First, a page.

Five Conditions for Innovation

Incremental innovations occur everywhere, but revolutionary innovations-the kind that leverage new technologies and business models to drive down costs, increase accessibility, and improve services-are not typical. I believe that the reason for this is an improper realization of the conditions that foster both ability and motivation for innovation. These five conditions include:

  • Experimentation
  • Phase-out old products and services
  • Feedback loops
  • Incentives for product or service improvement
  • Budget constraints

To illustrate how these conditions affect the innovation process, let’s examine each one.

Experimentation. Any organization that wishes to adapt to a changing environment needs a mechanism for experimentation with new technologies and delivery models. Without the ability to develop an experimental infrastructure, fundamentally new and different approaches rarely emerge.

Phase-out old products and services. If an experiment is successful, a new challenge arises. Many organizations lack the ability to freely remove outdated technology and business models. This requires invested leadership with the ability to meet challenges that arise with change.

Feedback loops. It’s no surprise that strong feedback between clients and the organization are required to motivate investment into and adoption of the most valuable innovations. Explicit feedback is needed for managers to judge when to focus on the improvement of services versus the reduction of costs.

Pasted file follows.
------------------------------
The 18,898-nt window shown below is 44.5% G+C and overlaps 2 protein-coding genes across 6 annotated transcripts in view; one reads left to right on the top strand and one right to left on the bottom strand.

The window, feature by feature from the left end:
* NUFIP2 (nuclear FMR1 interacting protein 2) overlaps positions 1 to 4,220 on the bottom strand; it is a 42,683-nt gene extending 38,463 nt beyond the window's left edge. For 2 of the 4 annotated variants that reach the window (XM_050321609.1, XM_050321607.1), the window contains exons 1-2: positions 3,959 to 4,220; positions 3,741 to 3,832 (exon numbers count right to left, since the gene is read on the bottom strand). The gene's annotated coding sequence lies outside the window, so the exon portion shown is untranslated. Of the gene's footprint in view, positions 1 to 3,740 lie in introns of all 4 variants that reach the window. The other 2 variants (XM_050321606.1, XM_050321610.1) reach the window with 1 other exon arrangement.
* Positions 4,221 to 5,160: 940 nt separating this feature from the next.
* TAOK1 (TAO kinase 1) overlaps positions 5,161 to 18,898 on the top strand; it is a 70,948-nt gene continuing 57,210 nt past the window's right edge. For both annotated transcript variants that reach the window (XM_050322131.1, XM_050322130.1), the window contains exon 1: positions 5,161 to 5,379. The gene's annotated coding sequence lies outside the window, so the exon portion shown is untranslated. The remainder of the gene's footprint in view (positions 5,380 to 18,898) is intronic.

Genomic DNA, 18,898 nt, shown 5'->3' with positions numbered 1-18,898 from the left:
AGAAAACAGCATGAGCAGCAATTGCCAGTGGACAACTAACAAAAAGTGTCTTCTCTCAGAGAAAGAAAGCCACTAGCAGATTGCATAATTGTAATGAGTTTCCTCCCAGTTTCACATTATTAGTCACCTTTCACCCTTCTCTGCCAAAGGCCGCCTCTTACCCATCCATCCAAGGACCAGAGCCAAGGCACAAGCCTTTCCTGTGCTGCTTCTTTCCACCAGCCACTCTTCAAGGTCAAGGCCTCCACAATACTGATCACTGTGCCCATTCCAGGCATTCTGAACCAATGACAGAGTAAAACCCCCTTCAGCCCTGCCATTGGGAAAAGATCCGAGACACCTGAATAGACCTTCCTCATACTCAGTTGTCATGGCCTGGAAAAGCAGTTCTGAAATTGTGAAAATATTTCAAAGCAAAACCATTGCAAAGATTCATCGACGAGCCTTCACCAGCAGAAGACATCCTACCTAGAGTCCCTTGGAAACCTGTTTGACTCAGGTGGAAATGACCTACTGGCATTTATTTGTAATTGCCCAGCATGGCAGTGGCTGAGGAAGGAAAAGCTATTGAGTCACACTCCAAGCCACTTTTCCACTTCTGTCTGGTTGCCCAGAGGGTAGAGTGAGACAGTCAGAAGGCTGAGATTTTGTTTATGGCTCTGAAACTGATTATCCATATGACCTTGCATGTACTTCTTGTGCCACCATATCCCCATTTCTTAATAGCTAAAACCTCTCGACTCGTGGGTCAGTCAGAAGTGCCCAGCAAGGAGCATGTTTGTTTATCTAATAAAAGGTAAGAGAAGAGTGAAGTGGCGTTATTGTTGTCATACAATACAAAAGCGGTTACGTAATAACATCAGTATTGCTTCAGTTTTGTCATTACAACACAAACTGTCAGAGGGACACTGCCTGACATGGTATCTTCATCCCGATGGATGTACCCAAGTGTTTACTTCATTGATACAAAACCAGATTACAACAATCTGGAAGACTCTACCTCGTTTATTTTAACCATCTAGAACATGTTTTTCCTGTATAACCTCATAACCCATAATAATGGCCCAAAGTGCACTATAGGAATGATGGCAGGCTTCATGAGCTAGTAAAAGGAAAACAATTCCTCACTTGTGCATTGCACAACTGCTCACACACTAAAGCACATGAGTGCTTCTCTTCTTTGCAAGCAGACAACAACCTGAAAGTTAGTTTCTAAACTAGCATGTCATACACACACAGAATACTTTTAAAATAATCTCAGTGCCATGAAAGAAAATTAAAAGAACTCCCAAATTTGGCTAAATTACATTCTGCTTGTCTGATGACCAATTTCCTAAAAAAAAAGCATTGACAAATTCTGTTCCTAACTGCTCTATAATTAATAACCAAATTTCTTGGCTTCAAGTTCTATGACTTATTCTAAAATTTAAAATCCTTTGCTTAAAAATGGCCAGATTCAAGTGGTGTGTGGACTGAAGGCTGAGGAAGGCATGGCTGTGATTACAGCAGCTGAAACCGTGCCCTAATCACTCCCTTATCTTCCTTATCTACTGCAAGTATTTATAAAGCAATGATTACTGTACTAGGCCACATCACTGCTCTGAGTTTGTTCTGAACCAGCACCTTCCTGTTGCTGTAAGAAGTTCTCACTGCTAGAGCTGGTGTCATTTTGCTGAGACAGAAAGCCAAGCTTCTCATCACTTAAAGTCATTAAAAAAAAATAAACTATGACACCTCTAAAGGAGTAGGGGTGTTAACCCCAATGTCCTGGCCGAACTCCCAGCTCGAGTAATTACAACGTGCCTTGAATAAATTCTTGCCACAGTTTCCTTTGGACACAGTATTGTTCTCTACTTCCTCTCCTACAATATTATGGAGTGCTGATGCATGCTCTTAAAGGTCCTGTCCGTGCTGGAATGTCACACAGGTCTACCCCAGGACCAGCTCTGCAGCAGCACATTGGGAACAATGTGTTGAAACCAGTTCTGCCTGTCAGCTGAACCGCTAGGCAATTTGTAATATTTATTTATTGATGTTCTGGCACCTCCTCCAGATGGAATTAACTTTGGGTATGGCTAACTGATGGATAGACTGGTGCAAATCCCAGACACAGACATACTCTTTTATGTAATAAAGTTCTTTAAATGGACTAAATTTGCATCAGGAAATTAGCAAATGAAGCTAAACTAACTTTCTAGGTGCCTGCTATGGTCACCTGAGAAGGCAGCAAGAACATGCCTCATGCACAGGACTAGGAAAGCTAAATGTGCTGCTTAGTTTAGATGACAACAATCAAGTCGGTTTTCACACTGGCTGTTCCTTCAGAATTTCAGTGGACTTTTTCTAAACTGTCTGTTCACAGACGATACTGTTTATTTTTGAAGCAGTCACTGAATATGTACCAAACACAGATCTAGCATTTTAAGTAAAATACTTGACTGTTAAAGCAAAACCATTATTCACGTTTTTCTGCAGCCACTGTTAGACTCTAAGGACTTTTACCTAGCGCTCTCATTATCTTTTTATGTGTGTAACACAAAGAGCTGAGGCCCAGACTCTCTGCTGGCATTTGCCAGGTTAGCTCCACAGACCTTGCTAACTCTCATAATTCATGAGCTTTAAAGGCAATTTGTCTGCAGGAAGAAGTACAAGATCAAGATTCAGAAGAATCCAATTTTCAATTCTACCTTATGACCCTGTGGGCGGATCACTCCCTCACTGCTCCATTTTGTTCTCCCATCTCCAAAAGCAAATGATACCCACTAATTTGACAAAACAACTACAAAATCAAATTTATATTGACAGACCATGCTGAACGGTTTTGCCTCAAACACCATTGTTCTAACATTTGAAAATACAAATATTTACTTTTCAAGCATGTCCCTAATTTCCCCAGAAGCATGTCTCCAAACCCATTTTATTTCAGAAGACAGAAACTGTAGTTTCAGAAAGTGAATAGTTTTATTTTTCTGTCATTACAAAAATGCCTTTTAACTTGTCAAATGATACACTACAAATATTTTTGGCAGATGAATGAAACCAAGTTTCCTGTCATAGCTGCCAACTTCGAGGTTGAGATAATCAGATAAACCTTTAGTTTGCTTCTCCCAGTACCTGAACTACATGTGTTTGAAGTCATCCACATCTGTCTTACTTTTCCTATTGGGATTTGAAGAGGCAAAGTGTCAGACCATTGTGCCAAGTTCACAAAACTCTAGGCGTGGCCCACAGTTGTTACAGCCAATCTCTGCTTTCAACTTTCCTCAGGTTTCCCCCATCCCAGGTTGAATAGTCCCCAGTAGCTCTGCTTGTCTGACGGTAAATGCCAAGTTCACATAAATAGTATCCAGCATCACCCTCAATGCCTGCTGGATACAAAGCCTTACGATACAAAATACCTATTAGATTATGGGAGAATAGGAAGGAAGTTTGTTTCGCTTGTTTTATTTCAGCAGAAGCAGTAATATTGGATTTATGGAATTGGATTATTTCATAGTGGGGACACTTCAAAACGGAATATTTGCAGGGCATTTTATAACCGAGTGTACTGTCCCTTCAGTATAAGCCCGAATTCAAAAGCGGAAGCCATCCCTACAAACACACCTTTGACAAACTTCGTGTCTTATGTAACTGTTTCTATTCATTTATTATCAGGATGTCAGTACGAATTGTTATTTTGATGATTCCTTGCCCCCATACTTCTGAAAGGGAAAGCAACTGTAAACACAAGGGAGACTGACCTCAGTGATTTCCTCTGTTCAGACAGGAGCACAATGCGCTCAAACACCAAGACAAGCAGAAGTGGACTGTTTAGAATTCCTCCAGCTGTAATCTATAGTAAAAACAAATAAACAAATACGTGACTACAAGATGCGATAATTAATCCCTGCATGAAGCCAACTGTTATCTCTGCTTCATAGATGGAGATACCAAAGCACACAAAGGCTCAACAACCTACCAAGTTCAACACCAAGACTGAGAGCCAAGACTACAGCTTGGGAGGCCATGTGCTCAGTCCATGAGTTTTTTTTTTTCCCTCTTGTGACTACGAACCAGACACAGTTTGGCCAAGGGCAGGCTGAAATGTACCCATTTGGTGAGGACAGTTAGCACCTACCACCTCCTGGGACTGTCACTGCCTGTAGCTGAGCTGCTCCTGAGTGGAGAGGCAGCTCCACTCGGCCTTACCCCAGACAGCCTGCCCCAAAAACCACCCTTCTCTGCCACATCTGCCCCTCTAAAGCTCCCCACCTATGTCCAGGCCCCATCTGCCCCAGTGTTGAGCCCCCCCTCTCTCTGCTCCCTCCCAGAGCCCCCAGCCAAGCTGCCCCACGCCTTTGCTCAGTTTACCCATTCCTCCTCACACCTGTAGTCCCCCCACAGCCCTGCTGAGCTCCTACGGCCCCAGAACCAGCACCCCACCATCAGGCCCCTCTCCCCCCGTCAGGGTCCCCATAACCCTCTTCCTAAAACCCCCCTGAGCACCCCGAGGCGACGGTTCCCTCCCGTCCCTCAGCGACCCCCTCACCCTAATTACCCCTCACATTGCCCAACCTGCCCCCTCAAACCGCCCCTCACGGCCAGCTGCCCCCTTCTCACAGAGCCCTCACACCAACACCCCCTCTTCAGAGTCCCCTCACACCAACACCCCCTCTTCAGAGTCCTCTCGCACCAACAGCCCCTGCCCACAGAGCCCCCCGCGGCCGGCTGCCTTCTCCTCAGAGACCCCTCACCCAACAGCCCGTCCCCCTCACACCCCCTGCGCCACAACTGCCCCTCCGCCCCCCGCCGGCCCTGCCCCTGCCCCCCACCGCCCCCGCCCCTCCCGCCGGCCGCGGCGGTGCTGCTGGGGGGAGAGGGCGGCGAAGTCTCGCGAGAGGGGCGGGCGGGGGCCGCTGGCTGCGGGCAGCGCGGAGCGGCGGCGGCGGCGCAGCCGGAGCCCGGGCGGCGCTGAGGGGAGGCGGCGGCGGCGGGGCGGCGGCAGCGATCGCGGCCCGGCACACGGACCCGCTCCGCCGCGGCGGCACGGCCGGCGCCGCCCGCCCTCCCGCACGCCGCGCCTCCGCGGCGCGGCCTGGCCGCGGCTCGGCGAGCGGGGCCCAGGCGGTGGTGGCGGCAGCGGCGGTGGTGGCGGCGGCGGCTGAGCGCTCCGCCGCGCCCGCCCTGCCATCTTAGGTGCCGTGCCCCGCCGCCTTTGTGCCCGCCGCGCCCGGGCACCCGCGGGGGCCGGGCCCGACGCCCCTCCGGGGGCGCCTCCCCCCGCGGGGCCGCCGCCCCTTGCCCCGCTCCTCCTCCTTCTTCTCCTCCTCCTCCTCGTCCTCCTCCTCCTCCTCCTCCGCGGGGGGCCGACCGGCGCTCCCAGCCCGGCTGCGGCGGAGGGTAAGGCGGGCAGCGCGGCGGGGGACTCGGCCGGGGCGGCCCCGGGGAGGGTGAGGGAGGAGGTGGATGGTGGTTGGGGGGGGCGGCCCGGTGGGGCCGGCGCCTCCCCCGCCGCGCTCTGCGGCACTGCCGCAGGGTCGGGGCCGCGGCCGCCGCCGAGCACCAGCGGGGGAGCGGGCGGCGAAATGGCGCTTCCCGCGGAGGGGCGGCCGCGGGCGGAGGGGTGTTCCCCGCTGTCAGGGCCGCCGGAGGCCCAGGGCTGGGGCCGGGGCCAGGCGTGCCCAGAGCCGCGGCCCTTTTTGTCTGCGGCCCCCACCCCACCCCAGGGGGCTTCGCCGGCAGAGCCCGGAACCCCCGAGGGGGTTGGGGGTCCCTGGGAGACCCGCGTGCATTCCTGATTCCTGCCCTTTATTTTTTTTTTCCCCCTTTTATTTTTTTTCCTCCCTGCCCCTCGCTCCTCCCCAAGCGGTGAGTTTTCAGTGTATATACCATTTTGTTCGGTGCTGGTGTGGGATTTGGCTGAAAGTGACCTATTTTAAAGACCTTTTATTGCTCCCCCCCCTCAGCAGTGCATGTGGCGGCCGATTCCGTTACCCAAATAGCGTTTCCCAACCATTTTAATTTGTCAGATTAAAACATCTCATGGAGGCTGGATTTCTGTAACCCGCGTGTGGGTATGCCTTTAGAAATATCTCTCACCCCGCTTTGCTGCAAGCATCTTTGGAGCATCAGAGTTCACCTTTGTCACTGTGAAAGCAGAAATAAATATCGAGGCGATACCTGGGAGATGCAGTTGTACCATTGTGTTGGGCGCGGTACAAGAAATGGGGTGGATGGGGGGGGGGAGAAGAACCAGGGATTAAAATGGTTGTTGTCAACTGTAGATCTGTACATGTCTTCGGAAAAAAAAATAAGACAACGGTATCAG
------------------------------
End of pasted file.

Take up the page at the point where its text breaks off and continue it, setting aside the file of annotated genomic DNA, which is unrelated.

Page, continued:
Incentives for product or service improvement. Equipped with the knowledge of what clients want, suppliers can improve their offerings if sufficiently motivated with access to increased revenue and/or reduced costs. The key to incentives is to appropriately aligned them with the goals of the organization.

Budget constraints. Budgets force prioritization. Not only do limits force people to prioritize, they also create incentives to cut costs. For innovation to take hold, leaders should ensure that budget constraints exist in order to motivate the appropriate prioritization. In some situations, such as individually distributed services, the constraints should be placed on the customers. In other situations, such as in purchasing, the constraint should be placed on the person responsible for the acquisition. Regardless of where the constraint falls, it is vital that budget incentives are used to force prioritization.

These five conditions for innovation make continuous change possible, and the difference between success and failure is the ability to create or preserve most if not all of these five conditions.

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